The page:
This book explores the intersection of craft, design and sustainability in the developing world. It argues that most sustainable design approaches and efforts fall short of implementing holistic sustainability, and in order to reach this goal, design must be underpinned by alternatives to the mainstream, technology-intensive, industrial design paradigm.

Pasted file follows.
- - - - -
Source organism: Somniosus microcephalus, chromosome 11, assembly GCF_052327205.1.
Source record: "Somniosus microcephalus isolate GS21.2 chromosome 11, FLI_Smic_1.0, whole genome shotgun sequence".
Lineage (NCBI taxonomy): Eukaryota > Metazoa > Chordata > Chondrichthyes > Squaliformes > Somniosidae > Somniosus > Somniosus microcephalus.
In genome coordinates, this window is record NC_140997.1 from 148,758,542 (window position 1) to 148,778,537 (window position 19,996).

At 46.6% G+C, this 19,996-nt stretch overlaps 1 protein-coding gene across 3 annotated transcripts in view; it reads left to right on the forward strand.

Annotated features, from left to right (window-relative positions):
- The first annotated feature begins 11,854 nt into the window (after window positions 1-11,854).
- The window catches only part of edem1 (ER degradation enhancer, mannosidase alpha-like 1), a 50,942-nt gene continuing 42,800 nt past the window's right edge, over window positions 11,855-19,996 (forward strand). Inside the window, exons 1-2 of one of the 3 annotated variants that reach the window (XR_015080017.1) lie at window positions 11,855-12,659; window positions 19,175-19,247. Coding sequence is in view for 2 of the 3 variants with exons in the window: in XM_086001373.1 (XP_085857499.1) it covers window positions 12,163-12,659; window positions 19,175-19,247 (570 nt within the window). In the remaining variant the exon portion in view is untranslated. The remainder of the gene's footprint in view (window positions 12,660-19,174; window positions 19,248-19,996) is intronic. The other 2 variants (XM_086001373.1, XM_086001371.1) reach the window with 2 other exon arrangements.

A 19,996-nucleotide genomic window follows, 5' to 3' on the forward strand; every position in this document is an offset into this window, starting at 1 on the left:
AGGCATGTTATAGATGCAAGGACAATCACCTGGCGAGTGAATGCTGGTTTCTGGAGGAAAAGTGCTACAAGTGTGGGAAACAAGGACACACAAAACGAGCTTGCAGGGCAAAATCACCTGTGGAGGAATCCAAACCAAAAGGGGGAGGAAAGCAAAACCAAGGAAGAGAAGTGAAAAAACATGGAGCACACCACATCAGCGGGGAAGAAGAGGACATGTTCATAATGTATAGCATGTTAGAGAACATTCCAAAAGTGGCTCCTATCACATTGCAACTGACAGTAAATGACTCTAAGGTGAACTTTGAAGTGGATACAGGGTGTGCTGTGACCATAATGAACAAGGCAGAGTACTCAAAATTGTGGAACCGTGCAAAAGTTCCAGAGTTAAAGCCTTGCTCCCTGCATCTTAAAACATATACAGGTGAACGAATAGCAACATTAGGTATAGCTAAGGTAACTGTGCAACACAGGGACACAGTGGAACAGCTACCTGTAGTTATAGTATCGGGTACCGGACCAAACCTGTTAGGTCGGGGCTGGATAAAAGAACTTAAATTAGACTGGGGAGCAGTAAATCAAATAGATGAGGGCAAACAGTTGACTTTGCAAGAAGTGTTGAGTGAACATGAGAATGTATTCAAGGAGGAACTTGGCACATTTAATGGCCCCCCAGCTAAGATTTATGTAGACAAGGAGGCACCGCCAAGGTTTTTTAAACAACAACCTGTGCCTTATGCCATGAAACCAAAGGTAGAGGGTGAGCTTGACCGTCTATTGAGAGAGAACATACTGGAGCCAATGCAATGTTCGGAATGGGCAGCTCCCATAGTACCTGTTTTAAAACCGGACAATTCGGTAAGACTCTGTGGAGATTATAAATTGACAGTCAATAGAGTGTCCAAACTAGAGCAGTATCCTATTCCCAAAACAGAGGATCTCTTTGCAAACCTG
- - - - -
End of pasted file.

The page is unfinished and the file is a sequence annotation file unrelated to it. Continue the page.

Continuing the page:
Renewable materials such as bamboo, cork and hemp – which are abundantly available in the developing world – have the potential to be a viable resource base for sustainable development. Current sustainable design initiatives and approaches already recontextualize these materials using industrial techniques and technologies. However, these efforts fall short of impacting holistic sustainability and tend to focus on the ecological aspect. This book offers the development of one alternative to design for holistic sustainability, called the Rhizome Approach, which draws on existing sustainability praxis and craft. Holistic Sustainability Through Craft-Design Collaboration includes customizable tools which aim to empower designers to guide and evaluate their own designs. Through these tools, and the Rhizome Approach in general, the book aims to enable designers, and students of design, to move beyond green and sustainable design, to holistic sustainability design.